Eleven years ago this month, someone I thought of as a close friend lost her husband to death — as opposed to losing him in the freezer aisle at the local Costo — in a fiery car crash on a race track. He died as he had lived, doing what he loved, in command of his own destiny. At the time I was just beginning what would become the long arduous task of being granted a divorce from the man who was perfectly willing to let me go, as long as he kept all our assets out of my way so I wouldn’t trip and fall over them, or even discover that they existed. Always so thoughtful.
After his funeral, my friend — this perfectly educated, perfectly dressed, perfectly coiffed, perfect lady, out of earshot of everyone, whispered to me:
You are choosing to leave Valdemar, it’s not the same or as final as death. Your pain is less, because Valdemar never loved you, so you don’t even know what you’ve never had. Vijay and I had such a close and loving relationship …a marriage of equals, a sex life like you wouldn’t believe, and now he is gone. Leaving me alone.
I just stood there dumbfounded and thunderstruck — can one be both simultaneously? — because how does one reply to a statement like that, standing at the wake repast table with a piece of pound cake on one’s plate, and another tucked inconspicuously into one’s cheek like a chipmunk?Choking and discretely sputtering, I took a slug of lemonade to balance out the sugar in the aforementioned cake, and swallowed my words with it.
Yesterday I spent hours in a misguided attempt to find some information that could easily have been replicated, in a long lost email thread from a now defunct account. I came upon a short note from 2009. It was addressed to this friend who hasn’t been in touch with me for many years. I don’t know if I ever sent her this email, or if I sent it to my own email account just to get these thoughts and feelings out of my system. I don’t know.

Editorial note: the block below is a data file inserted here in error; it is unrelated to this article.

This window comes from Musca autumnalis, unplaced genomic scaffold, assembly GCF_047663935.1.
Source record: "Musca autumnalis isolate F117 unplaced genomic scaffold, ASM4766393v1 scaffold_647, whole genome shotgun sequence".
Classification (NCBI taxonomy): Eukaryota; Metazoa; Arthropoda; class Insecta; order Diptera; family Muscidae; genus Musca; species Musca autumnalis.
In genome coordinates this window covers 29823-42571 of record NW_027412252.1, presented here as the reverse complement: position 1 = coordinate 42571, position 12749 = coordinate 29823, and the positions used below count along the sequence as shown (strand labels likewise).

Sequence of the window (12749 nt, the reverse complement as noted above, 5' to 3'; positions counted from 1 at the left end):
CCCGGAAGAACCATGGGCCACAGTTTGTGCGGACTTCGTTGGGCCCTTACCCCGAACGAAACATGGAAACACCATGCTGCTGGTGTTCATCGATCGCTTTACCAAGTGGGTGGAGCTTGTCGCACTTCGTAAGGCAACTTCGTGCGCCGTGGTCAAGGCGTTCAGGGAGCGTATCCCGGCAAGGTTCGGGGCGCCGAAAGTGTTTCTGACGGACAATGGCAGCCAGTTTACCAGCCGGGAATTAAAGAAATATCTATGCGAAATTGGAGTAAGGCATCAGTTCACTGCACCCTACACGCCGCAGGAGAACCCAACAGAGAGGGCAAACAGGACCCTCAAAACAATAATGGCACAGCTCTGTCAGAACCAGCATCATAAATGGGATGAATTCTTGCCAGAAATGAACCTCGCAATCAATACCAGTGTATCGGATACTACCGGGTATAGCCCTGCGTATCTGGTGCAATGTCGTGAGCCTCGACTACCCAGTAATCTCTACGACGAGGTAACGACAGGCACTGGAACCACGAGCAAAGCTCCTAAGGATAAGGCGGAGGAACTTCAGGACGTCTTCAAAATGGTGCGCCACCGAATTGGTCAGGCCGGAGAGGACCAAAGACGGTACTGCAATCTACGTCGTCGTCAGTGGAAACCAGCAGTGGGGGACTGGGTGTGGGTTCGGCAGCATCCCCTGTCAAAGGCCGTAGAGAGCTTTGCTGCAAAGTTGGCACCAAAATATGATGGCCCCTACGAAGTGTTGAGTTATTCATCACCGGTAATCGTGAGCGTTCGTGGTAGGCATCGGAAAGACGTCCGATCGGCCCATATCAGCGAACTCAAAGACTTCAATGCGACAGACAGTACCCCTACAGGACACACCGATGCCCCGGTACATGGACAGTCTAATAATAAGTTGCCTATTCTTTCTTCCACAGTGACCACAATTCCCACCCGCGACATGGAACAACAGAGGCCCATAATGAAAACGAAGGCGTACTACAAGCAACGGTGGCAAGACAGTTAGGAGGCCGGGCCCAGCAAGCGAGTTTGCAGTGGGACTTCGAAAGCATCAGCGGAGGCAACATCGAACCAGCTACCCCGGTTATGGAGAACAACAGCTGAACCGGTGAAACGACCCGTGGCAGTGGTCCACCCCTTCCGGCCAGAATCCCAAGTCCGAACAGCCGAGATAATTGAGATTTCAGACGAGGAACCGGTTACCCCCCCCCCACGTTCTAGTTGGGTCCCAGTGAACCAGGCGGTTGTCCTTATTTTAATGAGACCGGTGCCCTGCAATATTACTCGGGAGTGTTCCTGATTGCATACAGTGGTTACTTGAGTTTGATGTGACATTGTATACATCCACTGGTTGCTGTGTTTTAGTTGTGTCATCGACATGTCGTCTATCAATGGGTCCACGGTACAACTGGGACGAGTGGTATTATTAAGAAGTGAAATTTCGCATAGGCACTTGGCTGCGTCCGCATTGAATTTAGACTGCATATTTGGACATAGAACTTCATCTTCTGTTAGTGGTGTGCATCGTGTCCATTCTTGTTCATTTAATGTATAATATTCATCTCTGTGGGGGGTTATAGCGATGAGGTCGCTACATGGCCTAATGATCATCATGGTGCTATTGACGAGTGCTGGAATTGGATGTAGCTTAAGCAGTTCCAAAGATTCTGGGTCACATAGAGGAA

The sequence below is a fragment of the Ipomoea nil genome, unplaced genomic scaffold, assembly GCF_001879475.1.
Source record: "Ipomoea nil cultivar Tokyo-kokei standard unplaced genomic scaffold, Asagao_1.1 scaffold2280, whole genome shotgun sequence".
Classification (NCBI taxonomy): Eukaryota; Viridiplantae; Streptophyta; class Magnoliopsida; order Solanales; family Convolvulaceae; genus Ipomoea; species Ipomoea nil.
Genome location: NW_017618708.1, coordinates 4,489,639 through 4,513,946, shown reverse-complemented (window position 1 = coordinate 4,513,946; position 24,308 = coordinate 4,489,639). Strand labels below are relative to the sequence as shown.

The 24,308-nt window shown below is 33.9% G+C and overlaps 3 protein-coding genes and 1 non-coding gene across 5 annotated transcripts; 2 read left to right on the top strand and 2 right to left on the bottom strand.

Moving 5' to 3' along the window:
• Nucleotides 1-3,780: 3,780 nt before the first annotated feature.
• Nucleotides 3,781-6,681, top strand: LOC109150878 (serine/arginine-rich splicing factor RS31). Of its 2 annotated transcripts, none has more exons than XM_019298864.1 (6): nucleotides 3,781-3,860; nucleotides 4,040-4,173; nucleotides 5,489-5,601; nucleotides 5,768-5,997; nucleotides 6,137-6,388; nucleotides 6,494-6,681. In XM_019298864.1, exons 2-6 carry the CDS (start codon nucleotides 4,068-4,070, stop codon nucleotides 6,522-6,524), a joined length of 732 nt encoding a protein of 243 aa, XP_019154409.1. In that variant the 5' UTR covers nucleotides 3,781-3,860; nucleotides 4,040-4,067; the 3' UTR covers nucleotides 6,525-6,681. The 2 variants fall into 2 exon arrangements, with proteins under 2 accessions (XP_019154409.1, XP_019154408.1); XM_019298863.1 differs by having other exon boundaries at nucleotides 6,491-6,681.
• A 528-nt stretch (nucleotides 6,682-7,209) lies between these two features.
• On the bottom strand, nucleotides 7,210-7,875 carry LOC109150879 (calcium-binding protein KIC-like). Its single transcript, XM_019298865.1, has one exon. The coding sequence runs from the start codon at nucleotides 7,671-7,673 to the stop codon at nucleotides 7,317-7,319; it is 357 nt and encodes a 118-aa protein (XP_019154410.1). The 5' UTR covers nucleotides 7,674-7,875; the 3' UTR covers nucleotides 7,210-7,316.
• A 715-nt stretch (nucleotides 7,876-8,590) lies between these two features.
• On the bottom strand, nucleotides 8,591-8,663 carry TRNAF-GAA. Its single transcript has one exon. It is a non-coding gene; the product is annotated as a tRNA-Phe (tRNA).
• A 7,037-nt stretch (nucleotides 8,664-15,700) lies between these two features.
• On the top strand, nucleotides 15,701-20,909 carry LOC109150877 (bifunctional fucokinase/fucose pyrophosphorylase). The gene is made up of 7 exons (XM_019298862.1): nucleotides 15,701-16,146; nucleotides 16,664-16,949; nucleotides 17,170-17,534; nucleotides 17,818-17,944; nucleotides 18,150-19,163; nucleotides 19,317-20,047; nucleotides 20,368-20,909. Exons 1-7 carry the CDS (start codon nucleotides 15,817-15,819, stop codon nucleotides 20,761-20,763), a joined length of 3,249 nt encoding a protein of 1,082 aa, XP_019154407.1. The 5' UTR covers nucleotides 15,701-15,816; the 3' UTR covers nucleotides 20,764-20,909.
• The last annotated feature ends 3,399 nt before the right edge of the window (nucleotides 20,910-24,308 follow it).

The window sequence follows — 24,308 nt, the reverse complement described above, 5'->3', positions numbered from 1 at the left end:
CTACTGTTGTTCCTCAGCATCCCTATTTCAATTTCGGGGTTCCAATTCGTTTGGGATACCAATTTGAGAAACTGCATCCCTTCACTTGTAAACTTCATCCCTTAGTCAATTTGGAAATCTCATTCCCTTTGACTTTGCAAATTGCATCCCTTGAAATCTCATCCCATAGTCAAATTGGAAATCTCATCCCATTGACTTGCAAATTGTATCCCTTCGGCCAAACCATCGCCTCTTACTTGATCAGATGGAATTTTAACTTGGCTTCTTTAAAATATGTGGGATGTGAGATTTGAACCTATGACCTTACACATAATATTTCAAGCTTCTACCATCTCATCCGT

I Don’t Know.
How often that is the right answer — the only answer but the hard answer — while we look for an excuse — any excuse — to cover up our ambiguity, our indecision, to our hesitant admission at being less informed than how we wish to be perceived. I don’t know if she ever saw this email, or read it, or came to a place of understanding it. I don’t know.
This is what I wrote in the email.
Dear Mona, I am sending you this because I love you. My pain is not less because I was never loved by Val. It has become less because I have chosen to love myself. Some folks within our community saw what was happening in our home, but were unable or unwilling to bear witness or to reach out. I might have confided in you about more had you been able to hear it, although not the worst of it. But today I am grateful for what I have, though it is much less than what you think I have, or what you yourself have. I am not speaking only of the inequity of our financial stability. My physical and mental health is compromised as I continue to seek the help I need after years of neglect to both. But through it all I find gratitude in everything around me. My home was filled with 25 guests, but my heart was filled with grief for you, the night I flew out to you at Vijay’s death. Because I loved you, not because I loved him. Always yours, Juhi.
……Followed by this quote from a book that had great impact on my life……
Your pain is the breaking of the shell that encloses your understanding.
Even as the stone of the fruit must break, that its heart may stand in the sun, so must you know pain.
And could you keep your heart in wonder at the daily miracles of your life, your pain would not seem less wondrous than your joy.
And you would accept the seasons of your heart, even as you have always accepted the seasons that pass over your fields.
And you would watch with serenity through the winters of your grief.
Much of your pain is self chosen. It is the bitter potion by which the physician within you heals your sick self. Therefore trust the physician, and drink his remedy in silence and tranquility.
For his hand, though heavy and hard, is guided by the tender hand of the Unseen. And the cup he brings, though it burn your lips, has been fashioned of the clay the potter has moistened with his own tears.
Kahlil Gibran, The Prophet
My signature was followed by this quote that helped me get through surviving alone through the trauma of those nightmare years.
Tell your heart that the fear of suffering is worse than the suffering itself. And that no heart has ever suffered when it goes in search of its dreams. — Paulo Coelho, The Alchemist.
Why do I write about pain and death with humor and good will? Because that is the way of life: filled with pain and death, and if we are very fortunate, able to be grasped in both hands with humor and compassion…like a piece of sweet pound cake served with bitter lemonade.